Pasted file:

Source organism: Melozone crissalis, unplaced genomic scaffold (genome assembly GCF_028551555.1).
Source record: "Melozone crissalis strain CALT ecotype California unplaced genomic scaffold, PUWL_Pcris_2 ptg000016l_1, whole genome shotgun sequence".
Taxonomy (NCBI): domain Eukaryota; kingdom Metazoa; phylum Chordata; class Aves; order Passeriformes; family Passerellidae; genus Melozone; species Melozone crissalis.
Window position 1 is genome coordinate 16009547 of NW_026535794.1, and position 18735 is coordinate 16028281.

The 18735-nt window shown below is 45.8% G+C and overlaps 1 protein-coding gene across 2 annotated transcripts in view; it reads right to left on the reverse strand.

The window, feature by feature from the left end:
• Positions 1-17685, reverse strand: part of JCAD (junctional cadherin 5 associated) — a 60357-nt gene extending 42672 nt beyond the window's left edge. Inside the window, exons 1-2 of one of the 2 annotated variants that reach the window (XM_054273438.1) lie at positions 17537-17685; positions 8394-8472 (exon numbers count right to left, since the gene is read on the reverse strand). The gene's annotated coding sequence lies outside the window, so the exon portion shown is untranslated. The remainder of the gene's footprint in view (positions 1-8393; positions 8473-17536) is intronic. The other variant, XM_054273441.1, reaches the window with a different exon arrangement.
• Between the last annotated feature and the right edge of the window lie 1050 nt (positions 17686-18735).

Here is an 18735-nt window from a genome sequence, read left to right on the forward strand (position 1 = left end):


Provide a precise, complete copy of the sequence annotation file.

Source organism: Melozone crissalis, unplaced genomic scaffold (genome assembly GCF_028551555.1).
Source record: "Melozone crissalis strain CALT ecotype California unplaced genomic scaffold, PUWL_Pcris_2 ptg000016l_1, whole genome shotgun sequence".
Taxonomy (NCBI): domain Eukaryota; kingdom Metazoa; phylum Chordata; class Aves; order Passeriformes; family Passerellidae; genus Melozone; species Melozone crissalis.
Window position 1 is genome coordinate 16009547 of NW_026535794.1, and position 18735 is coordinate 16028281.

The 18735-nt window shown below is 45.8% G+C and overlaps 1 protein-coding gene across 2 annotated transcripts in view; it reads right to left on the reverse strand.

The window, feature by feature from the left end:
• Positions 1-17685, reverse strand: part of JCAD (junctional cadherin 5 associated) — a 60357-nt gene extending 42672 nt beyond the window's left edge. Inside the window, exons 1-2 of one of the 2 annotated variants that reach the window (XM_054273438.1) lie at positions 17537-17685; positions 8394-8472 (exon numbers count right to left, since the gene is read on the reverse strand). The gene's annotated coding sequence lies outside the window, so the exon portion shown is untranslated. The remainder of the gene's footprint in view (positions 1-8393; positions 8473-17536) is intronic. The other variant, XM_054273441.1, reaches the window with a different exon arrangement.
• Between the last annotated feature and the right edge of the window lie 1050 nt (positions 17686-18735).

Here is an 18735-nt window from a genome sequence, read left to right on the forward strand (position 1 = left end):